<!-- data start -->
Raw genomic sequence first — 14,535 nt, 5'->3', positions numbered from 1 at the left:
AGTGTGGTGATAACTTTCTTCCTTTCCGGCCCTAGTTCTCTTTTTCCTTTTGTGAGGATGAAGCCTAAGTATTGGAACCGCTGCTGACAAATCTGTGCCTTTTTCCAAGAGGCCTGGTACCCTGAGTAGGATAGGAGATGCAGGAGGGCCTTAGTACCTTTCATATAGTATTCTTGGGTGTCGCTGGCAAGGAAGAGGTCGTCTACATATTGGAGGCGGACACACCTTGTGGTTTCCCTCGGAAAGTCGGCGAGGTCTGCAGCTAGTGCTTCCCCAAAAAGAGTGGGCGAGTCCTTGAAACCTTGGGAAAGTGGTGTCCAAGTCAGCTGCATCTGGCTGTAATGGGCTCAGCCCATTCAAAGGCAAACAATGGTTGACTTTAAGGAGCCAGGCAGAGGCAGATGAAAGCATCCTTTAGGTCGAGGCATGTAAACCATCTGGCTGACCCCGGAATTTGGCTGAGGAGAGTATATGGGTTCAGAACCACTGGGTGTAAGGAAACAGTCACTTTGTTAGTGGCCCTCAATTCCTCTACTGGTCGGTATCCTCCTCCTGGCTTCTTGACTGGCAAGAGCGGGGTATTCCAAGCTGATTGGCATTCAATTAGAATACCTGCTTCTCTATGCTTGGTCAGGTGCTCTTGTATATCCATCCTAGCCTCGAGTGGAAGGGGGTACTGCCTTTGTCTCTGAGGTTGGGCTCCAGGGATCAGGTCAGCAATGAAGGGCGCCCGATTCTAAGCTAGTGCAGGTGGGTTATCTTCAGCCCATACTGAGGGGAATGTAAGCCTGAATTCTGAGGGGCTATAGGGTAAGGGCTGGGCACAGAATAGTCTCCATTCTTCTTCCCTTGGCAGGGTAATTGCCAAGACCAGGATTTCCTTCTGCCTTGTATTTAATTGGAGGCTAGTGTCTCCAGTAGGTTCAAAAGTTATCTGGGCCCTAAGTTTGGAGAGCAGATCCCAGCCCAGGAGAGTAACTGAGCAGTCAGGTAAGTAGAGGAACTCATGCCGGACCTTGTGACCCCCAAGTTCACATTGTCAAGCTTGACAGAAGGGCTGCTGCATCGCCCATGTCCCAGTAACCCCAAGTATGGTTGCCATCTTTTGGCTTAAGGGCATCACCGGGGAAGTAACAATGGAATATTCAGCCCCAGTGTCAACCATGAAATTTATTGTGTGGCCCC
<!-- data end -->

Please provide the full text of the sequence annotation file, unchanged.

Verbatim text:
Raw genomic sequence first — 14,535 nt, 5'->3', positions numbered from 1 at the left:
AGTGTGGTGATAACTTTCTTCCTTTCCGGCCCTAGTTCTCTTTTTCCTTTTGTGAGGATGAAGCCTAAGTATTGGAACCGCTGCTGACAAATCTGTGCCTTTTTCCAAGAGGCCTGGTACCCTGAGTAGGATAGGAGATGCAGGAGGGCCTTAGTACCTTTCATATAGTATTCTTGGGTGTCGCTGGCAAGGAAGAGGTCGTCTACATATTGGAGGCGGACACACCTTGTGGTTTCCCTCGGAAAGTCGGCGAGGTCTGCAGCTAGTGCTTCCCCAAAAAGAGTGGGCGAGTCCTTGAAACCTTGGGAAAGTGGTGTCCAAGTCAGCTGCATCTGGCTGTAATGGGCTCAGCCCATTCAAAGGCAAACAATGGTTGACTTTAAGGAGCCAGGCAGAGGCAGATGAAAGCATCCTTTAGGTCGAGGCATGTAAACCATCTGGCTGACCCCGGAATTTGGCTGAGGAGAGTATATGGGTTCAGAACCACTGGGTGTAAGGAAACAGTCACTTTGTTAGTGGCCCTCAATTCCTCTACTGGTCGGTATCCTCCTCCTGGCTTCTTGACTGGCAAGAGCGGGGTATTCCAAGCTGATTGGCATTCAATTAGAATACCTGCTTCTCTATGCTTGGTCAGGTGCTCTTGTATATCCATCCTAGCCTCGAGTGGAAGGGGGTACTGCCTTTGTCTCTGAGGTTGGGCTCCAGGGATCAGGTCAGCAATGAAGGGCGCCCGATTCTAAGCTAGTGCAGGTGGGTTATCTTCAGCCCATACTGAGGGGAATGTAAGCCTGAATTCTGAGGGGCTATAGGGTAAGGGCTGGGCACAGAATAGTCTCCATTCTTCTTCCCTTGGCAGGGTAATTGCCAAGACCAGGATTTCCTTCTGCCTTGTATTTAATTGGAGGCTAGTGTCTCCAGTAGGTTCAAAAGTTATCTGGGCCCTAAGTTTGGAGAGCAGATCCCAGCCCAGGAGAGTAACTGAGCAGTCAGGTAAGTAGAGGAACTCATGCCGGACCTTGTGACCCCCAAGTTCACATTGTCAAGCTTGACAGAAGGGCTGCTGCATCGCCCATGTCCCAGTAACCCCAAGTATGGTTGCCATCTTTTGGCTTAAGGGCATCACCGGGGAAGTAACAATGGAATATTCAGCCCCAGTGTCAACCATGAAATTTATTGTGTGGCCCC